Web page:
S.Ö.: It’s simple and complicated at the same time. AVTO develops programs from a contextual perspective rather than a provincial one. On the other hand, it is located in Turkey so its subjectivity is affected by common and pressing issues under current circumstances in the country. AVTO seeks to become and then learn to remain relevant to current and future publics that might make use of it. All decisions are made in light of this aim.
I.W.: Could you also get into detail about how AVTO operates online?
S.Ö: Well, AVTO Online is a standalone publishing platform that has its own programming. It is not an extension of the physical space. It rather functions the other way around because whether the project is a podcast, publication project, exhibition or another format, or periodical, it does not conclude on the closing date. It remains on the web as open inquiries through self-archiving features of AVTO Online. The hashtag system makes insertions of new content possible and easily accessible without being bound to specific dates that events take place.
Whether the project is a podcast, publication project, exhibition or another format, or periodical, it does not conclude on the closing date. It remains on the web as open inquiries through self-archiving features of AVTO Online.
I.W.: Going back to Static Shifts, Dynamic Rifts—how would you articulate its relevance to November 2021?
S.Ö.: On the date of the closure of AVTO’s physical space, I was walking to AVTO and on the street, I was intentionally run over by a male driver. The car struck me and then the driver opened his window, swore, and even threatened me because I was walking on the street rather than the pedestrian lane. But as you know, you are not always able to walk on the pedestrian lane in Istanbul. This moment crystallized how hegemonic masculinity manifests itself, an inherent feature of patriarchal culture. Burak Kabadayı’s work focuses on the concepts of movement and energy. However, the work brought to our attention how power causes shifts in personalities. A machine, in this case, the car, temporarily grants power to the individual to act differently than one does in daily life. The exhibition touches on these differences—both negative and positive—alongside their impact on material and immaterial spaces.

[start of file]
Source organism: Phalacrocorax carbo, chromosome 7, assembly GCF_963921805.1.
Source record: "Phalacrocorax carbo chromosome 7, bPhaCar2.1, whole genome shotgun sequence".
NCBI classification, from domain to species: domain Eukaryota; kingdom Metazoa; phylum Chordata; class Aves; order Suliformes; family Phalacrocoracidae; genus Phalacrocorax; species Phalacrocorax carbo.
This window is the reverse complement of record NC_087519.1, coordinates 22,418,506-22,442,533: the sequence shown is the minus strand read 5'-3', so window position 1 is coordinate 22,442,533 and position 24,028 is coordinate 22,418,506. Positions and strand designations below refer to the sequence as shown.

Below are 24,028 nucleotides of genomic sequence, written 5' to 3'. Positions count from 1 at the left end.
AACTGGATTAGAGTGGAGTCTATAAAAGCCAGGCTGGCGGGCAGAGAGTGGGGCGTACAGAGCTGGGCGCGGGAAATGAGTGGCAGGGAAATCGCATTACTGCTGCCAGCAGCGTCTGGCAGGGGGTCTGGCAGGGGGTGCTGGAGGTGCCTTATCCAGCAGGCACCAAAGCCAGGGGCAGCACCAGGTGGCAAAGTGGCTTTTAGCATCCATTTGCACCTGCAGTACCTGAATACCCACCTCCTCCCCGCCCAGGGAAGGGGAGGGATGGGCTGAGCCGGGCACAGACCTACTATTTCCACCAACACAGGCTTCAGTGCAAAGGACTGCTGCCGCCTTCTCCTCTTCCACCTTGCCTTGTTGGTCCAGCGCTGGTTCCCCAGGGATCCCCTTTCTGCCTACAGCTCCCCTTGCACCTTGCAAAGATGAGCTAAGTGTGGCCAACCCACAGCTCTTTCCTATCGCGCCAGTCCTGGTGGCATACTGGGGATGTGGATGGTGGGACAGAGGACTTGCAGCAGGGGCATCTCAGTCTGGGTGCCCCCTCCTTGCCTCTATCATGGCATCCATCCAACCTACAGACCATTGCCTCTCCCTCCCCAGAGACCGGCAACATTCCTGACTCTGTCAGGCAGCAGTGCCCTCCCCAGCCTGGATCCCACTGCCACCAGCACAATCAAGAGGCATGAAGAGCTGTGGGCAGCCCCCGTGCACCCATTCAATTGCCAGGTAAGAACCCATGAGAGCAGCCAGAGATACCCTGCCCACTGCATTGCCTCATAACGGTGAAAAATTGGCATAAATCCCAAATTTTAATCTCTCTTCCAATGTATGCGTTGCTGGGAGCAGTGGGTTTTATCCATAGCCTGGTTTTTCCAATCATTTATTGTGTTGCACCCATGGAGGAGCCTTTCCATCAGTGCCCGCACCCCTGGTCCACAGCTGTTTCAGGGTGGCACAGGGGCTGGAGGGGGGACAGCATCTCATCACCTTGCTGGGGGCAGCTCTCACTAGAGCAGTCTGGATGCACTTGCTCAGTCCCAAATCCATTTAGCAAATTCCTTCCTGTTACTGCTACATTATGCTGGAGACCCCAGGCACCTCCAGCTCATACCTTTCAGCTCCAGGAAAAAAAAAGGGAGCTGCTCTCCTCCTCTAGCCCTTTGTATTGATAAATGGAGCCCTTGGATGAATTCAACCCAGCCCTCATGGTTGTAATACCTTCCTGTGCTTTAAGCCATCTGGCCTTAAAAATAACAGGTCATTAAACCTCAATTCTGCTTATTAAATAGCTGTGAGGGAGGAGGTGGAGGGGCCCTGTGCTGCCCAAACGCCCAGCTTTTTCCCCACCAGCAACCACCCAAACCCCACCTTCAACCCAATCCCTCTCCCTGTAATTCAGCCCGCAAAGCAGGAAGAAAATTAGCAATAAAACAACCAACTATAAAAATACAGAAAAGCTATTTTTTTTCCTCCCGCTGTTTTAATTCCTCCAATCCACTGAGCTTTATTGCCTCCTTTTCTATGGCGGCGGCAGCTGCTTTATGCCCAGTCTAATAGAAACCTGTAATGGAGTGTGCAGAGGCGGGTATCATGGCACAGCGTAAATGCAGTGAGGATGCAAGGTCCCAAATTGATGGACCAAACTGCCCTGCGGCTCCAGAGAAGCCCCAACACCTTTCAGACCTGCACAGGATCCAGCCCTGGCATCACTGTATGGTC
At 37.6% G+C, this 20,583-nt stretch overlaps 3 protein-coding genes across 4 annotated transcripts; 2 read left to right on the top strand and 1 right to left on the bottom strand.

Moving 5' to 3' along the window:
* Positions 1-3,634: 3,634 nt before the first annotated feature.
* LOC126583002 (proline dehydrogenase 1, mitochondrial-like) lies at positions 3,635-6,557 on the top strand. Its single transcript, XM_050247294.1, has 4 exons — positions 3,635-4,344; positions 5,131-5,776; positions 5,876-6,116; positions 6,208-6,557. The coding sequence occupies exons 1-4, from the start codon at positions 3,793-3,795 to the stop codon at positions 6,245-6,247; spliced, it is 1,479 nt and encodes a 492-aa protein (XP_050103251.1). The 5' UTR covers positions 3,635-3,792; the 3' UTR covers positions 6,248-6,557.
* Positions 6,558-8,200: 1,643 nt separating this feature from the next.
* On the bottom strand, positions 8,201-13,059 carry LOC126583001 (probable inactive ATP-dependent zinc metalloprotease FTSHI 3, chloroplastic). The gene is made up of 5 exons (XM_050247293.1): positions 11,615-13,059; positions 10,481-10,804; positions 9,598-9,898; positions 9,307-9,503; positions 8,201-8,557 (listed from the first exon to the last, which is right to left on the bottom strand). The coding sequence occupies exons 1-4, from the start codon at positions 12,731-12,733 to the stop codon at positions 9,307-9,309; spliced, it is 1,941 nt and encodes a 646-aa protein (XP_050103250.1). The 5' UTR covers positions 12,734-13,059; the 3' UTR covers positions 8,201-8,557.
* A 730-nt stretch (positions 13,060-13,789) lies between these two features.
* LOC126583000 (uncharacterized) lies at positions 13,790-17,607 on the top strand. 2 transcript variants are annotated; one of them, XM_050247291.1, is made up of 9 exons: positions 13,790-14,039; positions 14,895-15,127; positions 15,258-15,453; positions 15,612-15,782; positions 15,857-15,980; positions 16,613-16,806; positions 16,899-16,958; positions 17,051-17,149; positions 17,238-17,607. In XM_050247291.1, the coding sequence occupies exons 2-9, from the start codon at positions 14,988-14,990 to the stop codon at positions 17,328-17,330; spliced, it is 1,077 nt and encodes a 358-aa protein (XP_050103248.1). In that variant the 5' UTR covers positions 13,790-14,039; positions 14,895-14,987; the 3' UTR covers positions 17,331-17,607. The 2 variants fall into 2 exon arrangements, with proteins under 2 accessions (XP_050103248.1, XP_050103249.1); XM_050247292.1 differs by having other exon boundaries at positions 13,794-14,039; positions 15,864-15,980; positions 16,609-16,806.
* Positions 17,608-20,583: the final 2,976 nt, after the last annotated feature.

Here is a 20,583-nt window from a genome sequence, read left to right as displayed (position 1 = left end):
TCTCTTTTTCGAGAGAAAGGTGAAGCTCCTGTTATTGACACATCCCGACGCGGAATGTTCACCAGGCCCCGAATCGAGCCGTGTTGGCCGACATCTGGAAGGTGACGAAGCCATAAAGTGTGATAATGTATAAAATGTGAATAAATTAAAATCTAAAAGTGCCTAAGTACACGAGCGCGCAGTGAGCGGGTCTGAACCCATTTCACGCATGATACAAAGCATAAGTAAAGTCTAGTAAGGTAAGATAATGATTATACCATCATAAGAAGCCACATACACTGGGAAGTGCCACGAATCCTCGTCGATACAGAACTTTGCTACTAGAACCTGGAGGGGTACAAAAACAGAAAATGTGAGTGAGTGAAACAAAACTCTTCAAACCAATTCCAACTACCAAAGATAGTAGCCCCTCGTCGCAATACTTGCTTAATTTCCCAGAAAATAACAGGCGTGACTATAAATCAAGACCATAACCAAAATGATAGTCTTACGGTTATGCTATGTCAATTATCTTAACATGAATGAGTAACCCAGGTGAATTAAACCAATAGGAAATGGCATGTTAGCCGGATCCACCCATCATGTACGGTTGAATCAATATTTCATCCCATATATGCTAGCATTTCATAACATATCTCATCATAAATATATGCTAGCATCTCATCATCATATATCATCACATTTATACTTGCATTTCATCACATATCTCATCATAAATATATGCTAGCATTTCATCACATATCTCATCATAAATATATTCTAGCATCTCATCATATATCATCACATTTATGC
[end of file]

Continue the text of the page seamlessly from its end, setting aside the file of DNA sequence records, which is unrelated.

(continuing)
I.W.: While AVTO’s physical space was closed, you published Pythian School of Futures, a podcast series by Avenir Institute. How would you describe it in your own words, and why did you select this specific project?
S.Ö.: Denis Maksimov, the author and presenter of the podcast is one of the most articulate researchers in his field. His idea was to delve into the discontents of the present moment; track their origins in the past; and point out their impact on the canceled, better futures we might have had. He takes listeners on a ride between different temporalities, coming across politicians, artists, speculators, swindlers, think tanks, states, or non-governmental organizations that claim agency over our futures. He proposes ways to reclaim these back as subjects that have control over their will. To come back to your question—“decision” or “selection” would not be the right word. It was just so relevant with our time. It was then the pandemic. Now it is the war. The world is going through a huge economic downturn. People of my generation are losing their financial prospects. The Pythian School of Futures disagrees that there is not much to do as individuals. Through modest but resourceful ways it encourages listeners to break the everlasting present sustained by immediacy to bring about our own better futures.